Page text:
Wal-Mart is said to have plans to launch a pay-per-song download service by the end of the year.

According to Bloomberg, Wal-Mart has been in talks with record companies to license music for its own iTunes-style download service.

Wal-Mart, the world's largest retailer, currently controls 14 per cent of worldwide music sales. The company is said to be seeking a foothold in online music, as downloading, legal or otherwise, cuts CD sales.

According to the International Federation of the Phonographic Industry, global music sales fell 11 per cent to $12.7 billion in the first half of this year after declining 7 per cent last year and 6 per cent in 2001.

Market-research firm NPD's vice president Russ Crupnick said: "Having an alternative makes an awful lot of sense for these retailers who are already losing sales to illegal downloading and facing competition from digital services."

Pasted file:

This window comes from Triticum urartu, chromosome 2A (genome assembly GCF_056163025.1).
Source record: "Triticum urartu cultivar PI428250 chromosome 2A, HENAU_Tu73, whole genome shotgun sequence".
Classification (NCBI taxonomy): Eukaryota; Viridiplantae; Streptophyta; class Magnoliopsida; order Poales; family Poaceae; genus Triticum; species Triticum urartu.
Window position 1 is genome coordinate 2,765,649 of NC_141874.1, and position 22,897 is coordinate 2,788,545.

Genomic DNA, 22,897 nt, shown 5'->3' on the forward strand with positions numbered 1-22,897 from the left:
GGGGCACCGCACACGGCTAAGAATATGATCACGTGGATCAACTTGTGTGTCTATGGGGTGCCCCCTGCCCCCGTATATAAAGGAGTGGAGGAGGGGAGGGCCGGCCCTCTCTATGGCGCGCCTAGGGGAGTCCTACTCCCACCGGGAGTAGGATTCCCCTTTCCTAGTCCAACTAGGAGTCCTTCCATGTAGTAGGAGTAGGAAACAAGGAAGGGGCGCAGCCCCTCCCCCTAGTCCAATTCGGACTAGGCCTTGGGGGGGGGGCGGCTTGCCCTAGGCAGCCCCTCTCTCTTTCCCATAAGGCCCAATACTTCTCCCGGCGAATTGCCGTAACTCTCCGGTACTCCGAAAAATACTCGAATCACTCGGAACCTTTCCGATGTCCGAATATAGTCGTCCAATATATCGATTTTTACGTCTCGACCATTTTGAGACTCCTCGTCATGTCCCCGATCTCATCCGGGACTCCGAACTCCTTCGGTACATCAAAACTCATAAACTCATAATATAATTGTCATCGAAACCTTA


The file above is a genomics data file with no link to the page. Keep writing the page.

David Card, an analyst at Jupiter Research, predicts: "The market for legally downloaded music will be $35 million this year, a fraction of the $12 billion in annual music sales. I estimate online music sales will rise to more than $100 million next year and approach $700 million by 2008".

Dan Hess, vice president of ComScore Networks, which tracks Internet sites, said: "It's clear, based on the amount of activity, that the level of consumer interest and response has been significant' to downloads. Any retailer that depends upon movies and music has to at least evaluate its options."